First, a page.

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Crossposted by Crikey’s environment blog, Rooted.
At the weekend, a coalition of environment groups and unions launched a television advertisement featuring the award-winning actress Cate Blanchett that urges the public to support the government’s carbon price policy.
Conservative critics have attempted turn Cate Blanchett’s presence in the ad into a weakness for the ‘Say Yes’ campaign. Emphasising Blanchett’s personal wealth, conservative critics have sought to present the carbon price as just another elite cause—one that is out of touch with concerns and interests of ‘everyday Australians.’ This narrative will appeal to some, but as many people have noted on the twittersphere, it smacks of hypocrisy. Where were the conservative critiques when billionaire-mining magnates Gina Rhinehart, Clive Palmer and Andrew Forrest used their personal wealth to sink the Rudd government’s proposal to tax the industry’s exorbitant profits?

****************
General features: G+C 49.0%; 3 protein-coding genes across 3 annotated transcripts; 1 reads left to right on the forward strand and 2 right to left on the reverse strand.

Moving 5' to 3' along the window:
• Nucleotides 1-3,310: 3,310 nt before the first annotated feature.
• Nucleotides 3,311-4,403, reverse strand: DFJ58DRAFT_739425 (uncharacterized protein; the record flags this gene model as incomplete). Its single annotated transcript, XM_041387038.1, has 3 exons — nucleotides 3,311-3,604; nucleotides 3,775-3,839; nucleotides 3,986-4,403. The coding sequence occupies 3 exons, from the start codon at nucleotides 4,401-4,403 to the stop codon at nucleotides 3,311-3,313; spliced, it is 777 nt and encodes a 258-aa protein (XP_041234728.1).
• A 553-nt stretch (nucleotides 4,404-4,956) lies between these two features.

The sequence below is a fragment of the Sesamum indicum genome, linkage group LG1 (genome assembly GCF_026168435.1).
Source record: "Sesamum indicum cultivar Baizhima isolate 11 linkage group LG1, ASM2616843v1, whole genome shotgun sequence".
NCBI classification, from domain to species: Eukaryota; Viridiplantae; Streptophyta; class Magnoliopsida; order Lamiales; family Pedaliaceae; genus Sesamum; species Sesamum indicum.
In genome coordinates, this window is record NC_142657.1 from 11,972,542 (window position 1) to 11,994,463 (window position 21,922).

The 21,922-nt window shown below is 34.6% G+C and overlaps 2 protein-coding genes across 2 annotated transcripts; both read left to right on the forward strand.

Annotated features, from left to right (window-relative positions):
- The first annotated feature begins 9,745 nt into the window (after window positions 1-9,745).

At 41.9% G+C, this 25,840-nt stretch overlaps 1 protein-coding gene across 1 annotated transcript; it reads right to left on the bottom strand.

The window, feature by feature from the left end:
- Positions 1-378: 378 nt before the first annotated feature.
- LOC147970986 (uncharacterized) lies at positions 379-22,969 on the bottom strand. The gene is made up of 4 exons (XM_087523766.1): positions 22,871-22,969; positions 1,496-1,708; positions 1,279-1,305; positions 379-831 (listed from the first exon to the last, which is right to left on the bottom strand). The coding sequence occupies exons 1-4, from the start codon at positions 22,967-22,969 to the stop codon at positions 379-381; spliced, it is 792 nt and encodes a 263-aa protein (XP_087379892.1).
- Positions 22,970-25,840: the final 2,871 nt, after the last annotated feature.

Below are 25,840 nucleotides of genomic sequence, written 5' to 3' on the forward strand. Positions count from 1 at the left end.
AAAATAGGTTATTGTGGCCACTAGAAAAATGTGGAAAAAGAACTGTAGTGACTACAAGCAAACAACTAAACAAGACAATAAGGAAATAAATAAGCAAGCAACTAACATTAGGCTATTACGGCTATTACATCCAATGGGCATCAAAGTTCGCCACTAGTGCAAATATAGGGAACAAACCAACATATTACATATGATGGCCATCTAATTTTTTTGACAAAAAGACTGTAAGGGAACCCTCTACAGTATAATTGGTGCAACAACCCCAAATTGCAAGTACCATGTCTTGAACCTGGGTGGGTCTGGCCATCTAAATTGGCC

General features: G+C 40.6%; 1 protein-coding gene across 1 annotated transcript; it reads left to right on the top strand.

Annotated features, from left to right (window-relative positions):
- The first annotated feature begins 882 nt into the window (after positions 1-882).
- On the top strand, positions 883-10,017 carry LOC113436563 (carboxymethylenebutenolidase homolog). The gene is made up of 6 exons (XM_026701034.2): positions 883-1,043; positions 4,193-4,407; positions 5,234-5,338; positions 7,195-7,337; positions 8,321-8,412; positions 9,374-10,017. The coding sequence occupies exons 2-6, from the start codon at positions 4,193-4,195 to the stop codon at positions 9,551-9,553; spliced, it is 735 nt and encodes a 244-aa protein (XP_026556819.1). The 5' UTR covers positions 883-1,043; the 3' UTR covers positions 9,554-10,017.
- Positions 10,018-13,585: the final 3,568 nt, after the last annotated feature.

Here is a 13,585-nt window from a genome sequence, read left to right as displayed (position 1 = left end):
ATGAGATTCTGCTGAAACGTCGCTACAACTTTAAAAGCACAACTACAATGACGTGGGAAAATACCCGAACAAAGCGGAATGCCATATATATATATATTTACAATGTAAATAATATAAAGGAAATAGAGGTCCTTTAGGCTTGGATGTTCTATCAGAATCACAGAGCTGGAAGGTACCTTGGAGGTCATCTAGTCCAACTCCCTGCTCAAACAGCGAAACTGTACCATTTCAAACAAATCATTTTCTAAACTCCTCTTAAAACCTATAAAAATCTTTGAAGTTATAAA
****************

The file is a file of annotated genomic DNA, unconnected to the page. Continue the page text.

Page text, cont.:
Mark Textor, the political strategist and former pollster to PM John Howard, commented on the debate, tweeting: ‘One indication of #adfailure? When there’s more conversation about the tactics and execution of it rather than about its core subject matter.’ By this measure, there’s no doubt that opponents to the carbon price have blunted the pro-carbon price message by stirring up class resentment. The Say Yes advertisement might have avoided this by modeling the advertisement on those used in the successful ‘Your Rights at Work’ campaign. Several of these ads used, dare I say it, ‘everyday Australians’ to make the case for fair industrial relations laws.
Looking beyond the fuss over Blanchett, the Say Yes campaign reveals just how low the bar has been set on national climate policy.